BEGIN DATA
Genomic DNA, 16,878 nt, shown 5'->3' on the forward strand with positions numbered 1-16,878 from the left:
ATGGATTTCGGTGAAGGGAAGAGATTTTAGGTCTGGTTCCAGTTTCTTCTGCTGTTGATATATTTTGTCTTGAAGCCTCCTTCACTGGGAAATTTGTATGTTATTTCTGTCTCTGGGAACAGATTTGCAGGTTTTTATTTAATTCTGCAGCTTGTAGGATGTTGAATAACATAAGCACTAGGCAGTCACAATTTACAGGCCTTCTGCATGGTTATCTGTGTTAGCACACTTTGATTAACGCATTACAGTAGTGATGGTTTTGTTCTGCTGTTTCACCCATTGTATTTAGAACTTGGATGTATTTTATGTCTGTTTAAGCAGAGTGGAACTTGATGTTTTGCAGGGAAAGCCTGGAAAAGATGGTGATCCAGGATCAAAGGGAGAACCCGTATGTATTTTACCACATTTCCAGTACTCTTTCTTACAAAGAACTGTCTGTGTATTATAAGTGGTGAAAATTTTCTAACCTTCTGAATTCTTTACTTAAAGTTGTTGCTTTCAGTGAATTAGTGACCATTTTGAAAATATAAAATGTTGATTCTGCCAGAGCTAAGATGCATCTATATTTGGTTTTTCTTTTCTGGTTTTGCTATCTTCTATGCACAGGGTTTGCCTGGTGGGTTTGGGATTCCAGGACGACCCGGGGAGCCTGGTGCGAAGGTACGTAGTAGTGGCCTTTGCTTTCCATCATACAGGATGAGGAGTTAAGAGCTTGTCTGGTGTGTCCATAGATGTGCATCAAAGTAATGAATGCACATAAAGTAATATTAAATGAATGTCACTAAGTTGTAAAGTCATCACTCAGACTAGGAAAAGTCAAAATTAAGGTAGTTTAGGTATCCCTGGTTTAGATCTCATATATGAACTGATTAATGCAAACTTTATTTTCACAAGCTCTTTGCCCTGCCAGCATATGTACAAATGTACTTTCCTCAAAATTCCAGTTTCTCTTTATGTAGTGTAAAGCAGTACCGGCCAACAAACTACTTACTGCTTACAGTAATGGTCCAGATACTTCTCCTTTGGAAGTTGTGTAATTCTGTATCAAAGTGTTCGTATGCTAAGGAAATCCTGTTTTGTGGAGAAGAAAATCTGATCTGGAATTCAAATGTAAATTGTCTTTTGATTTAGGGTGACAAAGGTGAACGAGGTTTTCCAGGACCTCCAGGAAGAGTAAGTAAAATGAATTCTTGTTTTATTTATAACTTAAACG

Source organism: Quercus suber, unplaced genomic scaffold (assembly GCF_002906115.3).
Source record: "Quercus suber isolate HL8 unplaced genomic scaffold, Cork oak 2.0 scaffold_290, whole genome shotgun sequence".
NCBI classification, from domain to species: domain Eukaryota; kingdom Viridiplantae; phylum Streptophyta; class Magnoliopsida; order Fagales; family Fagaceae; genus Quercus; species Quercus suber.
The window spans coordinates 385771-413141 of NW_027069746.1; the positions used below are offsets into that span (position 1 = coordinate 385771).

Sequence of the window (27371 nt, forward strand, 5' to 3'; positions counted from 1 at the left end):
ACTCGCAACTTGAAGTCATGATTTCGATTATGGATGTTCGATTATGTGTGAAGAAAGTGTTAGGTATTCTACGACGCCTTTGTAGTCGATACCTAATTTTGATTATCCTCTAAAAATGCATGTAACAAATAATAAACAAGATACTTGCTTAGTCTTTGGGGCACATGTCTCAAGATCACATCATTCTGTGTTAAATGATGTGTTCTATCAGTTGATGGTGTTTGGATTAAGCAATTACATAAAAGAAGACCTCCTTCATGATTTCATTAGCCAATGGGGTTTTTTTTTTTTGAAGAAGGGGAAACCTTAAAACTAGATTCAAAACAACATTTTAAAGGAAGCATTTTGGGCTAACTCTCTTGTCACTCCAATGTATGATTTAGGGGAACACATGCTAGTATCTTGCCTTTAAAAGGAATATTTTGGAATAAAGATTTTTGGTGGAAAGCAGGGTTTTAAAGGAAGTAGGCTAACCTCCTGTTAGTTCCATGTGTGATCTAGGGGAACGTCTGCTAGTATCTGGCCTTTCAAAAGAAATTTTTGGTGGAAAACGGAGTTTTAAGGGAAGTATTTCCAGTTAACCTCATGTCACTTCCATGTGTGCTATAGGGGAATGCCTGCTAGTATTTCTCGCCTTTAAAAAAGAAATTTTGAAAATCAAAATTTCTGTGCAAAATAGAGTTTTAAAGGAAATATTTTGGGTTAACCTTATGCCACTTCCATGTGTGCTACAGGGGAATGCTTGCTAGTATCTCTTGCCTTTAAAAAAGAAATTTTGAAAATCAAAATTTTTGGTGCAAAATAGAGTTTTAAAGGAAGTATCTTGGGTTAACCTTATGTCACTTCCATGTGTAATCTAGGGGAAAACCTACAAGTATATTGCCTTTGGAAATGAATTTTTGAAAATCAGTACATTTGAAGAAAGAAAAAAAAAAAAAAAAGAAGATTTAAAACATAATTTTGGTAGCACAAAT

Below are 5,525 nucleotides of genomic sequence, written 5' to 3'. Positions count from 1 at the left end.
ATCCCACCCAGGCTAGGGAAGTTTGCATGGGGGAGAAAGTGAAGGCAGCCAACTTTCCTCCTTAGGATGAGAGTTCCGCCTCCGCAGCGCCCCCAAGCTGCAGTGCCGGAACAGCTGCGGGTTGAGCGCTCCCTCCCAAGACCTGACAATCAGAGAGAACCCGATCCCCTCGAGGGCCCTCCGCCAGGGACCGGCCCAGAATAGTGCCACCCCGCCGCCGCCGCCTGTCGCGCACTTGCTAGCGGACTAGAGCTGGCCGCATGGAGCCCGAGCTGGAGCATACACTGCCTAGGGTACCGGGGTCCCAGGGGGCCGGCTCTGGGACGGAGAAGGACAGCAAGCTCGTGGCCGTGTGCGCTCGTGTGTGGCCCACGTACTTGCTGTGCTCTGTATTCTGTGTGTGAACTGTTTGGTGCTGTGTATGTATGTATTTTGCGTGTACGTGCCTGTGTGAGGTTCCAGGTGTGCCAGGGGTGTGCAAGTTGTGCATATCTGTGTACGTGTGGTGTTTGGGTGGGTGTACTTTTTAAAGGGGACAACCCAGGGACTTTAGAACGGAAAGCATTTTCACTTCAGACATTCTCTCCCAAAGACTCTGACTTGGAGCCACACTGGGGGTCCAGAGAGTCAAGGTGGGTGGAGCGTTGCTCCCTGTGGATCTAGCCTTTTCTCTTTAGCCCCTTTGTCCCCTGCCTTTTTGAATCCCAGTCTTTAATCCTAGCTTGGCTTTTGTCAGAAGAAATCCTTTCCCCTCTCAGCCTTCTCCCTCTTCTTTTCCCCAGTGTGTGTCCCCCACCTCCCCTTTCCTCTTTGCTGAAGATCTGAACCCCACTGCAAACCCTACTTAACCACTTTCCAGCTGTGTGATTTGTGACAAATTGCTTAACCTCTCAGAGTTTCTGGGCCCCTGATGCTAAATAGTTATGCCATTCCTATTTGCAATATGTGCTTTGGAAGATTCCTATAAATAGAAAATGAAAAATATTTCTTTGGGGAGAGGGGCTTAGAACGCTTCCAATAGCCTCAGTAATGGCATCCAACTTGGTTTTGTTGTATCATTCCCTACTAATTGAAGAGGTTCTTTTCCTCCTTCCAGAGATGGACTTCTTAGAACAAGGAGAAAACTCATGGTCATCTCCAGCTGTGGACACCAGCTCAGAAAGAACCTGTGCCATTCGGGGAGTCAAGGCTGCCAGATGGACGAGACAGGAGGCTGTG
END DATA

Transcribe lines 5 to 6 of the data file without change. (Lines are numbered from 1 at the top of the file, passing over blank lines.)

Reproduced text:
NCBI classification, from domain to species: domain Eukaryota; kingdom Viridiplantae; phylum Streptophyta; class Magnoliopsida; order Fagales; family Fagaceae; genus Quercus; species Quercus suber.
The window spans coordinates 385771-413141 of NW_027069746.1; the positions used below are offsets into that span (position 1 = coordinate 385771).